AOT Procedural Questions about Court Hearing Process
Who is responsible for the filing of a petition if an individual is currently in the hospital?
This may vary among counties. Each LGU has developed a protocol with the community hospitals to determine whether or not the hospital will act as petitioner and provide the examining physician and hospital attorney or whether the county will retain that responsibility.
Who is responsible for the filing of a petition if an individual is currently in a state psychiatric facility?
It has been agreed with many county directors that state psychiatric centers will accept responsibility for pursuing initial petitions for appropriate candidates who are receiving inpatient treatment. The state psychiatric center will provide the examining physician and the local Assistant Attorney General will provide legal representation. Several counties, however, have chosen to act as petitioner even when the patient is currently on the inpatient service of an OMH facility. In these instances, the county and the OMH facility work cooperatively toward pursuit of an AOT order. In either case, all hospitals need to notify the DCS of intended AOT petitions.
What specifically needs to be filed with the court to begin the process?
The petition, which is a formal statement of facts demonstrating that the person meets the criteria for AOT, must be accompanied by the affidavit of an examining physician. The affidavit must show that the physician examined the person within 10 days of the filing of the petition, and that he or she meets the criteria for AOT. A proposed treatment plan needs to be among the documentation submitted to the court in every case in with the LGU is the petitioner. Several other procedural forms must also be filed and standard fees must be paid at the time of filing. All necessary forms are available online: http://www.omh.ny.gov/omhweb/Kendra_web/Kforms.htm.
What if the subject of the petition has refused examination?
The physician’s affidavit must state that attempts at examination were made but were unsuccessful in that the subject of the petition refused or somehow avoided the examination. Further, the physician’s affidavit must indicate that he/she believes the individual meets the AOT criteria. The court may request that the subject consent to an examination by a physician assigned by the court. If the subject still refuses and the court finds reasonable cause to believe the allegations in the petition are true, the court may order peace or police officers to transport him/her to a hospital for examination (not to exceed 24 hours) to determine his/her eligibility for AOT.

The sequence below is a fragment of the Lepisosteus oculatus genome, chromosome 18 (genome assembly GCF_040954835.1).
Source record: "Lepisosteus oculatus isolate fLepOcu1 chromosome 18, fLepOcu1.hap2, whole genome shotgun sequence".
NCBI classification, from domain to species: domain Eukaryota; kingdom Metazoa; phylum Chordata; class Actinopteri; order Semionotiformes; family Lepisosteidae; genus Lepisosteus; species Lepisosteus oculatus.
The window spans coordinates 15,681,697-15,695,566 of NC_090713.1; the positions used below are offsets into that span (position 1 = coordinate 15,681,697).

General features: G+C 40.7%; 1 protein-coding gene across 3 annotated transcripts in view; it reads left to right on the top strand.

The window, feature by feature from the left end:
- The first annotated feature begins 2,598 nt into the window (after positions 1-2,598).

Who gets copies of the petition?
People who need to be served legal process include:
- The person who is the subject of the petition;
- The nearest relative;
- Mental Hygiene Legal Service or other counsel representing the subject;
- Any health care agent appointed by the person in a health care proxy, if known;
- The OMH AOT Program Coordinator at the Field Office in your region; and
- The appropriate county (or city of New York) mental health director.
If the subject is presently in your county but will be residing in a different county, it is strongly recommended that the receiving county mental health director and OMH AOT Program Coordinator also be served.
What happens at the court hearing?
The court is required to set a hearing date that is no more than 3 days after the court receives the petition. (The hearing may be adjourned to an alternate date if the court finds good cause for doing so.) The court will hear testimony of the physician whose affidavit was filed with the petition, and may also consider testimony of the petitioner and the subject of the petition. Other forms of admissible evidence may be considered as well. If the court determines by clear and convincing evidence that the criteria for AOT are met, and a written treatment plan has been filed with the court, an order for assisted outpatient treatment is issued. The initial order cannot exceed 6 months.
How long is the court hearing?
The hearing can last anywhere from a few minutes to several hours.
Can the court’s decision be appealed by either side?
Yes, either side can use the appeal process.
Do all petitions end up as court orders?
No. Some petitions are withdrawn prior to the hearing and some are denied following a hearing. If after hearing all relevant evidence, the court finds that the subject of the petition does not meet the criteria for assisted outpatient treatment, the court shall dismiss (deny) the petition.